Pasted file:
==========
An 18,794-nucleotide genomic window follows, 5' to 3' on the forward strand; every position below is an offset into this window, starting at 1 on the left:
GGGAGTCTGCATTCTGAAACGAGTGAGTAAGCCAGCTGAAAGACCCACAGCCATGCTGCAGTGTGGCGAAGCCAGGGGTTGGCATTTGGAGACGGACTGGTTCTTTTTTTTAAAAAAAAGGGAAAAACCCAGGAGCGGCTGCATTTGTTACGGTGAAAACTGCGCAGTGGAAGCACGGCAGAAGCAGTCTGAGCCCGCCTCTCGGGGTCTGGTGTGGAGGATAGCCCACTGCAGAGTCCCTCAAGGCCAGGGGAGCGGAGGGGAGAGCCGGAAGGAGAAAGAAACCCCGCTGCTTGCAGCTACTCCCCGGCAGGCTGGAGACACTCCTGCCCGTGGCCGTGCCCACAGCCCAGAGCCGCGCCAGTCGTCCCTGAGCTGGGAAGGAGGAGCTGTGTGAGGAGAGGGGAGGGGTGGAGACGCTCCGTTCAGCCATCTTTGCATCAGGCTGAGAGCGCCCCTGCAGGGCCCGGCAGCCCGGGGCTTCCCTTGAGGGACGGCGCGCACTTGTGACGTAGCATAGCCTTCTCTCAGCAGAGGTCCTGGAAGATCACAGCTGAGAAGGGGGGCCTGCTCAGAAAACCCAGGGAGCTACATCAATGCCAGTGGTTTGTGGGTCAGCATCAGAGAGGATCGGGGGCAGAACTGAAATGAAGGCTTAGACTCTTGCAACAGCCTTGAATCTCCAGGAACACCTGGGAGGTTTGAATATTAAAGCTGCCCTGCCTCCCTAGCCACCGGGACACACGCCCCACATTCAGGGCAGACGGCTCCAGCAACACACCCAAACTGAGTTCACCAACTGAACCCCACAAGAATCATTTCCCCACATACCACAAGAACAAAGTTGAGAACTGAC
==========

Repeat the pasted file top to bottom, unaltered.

An 18,794-nucleotide genomic window follows, 5' to 3' on the forward strand; every position below is an offset into this window, starting at 1 on the left:
GGGAGTCTGCATTCTGAAACGAGTGAGTAAGCCAGCTGAAAGACCCACAGCCATGCTGCAGTGTGGCGAAGCCAGGGGTTGGCATTTGGAGACGGACTGGTTCTTTTTTTTAAAAAAAAGGGAAAAACCCAGGAGCGGCTGCATTTGTTACGGTGAAAACTGCGCAGTGGAAGCACGGCAGAAGCAGTCTGAGCCCGCCTCTCGGGGTCTGGTGTGGAGGATAGCCCACTGCAGAGTCCCTCAAGGCCAGGGGAGCGGAGGGGAGAGCCGGAAGGAGAAAGAAACCCCGCTGCTTGCAGCTACTCCCCGGCAGGCTGGAGACACTCCTGCCCGTGGCCGTGCCCACAGCCCAGAGCCGCGCCAGTCGTCCCTGAGCTGGGAAGGAGGAGCTGTGTGAGGAGAGGGGAGGGGTGGAGACGCTCCGTTCAGCCATCTTTGCATCAGGCTGAGAGCGCCCCTGCAGGGCCCGGCAGCCCGGGGCTTCCCTTGAGGGACGGCGCGCACTTGTGACGTAGCATAGCCTTCTCTCAGCAGAGGTCCTGGAAGATCACAGCTGAGAAGGGGGGCCTGCTCAGAAAACCCAGGGAGCTACATCAATGCCAGTGGTTTGTGGGTCAGCATCAGAGAGGATCGGGGGCAGAACTGAAATGAAGGCTTAGACTCTTGCAACAGCCTTGAATCTCCAGGAACACCTGGGAGGTTTGAATATTAAAGCTGCCCTGCCTCCCTAGCCACCGGGACACACGCCCCACATTCAGGGCAGACGGCTCCAGCAACACACCCAAACTGAGTTCACCAACTGAACCCCACAAGAATCATTTCCCCACATACCACAAGAACAAAGTTGAGAACTGAC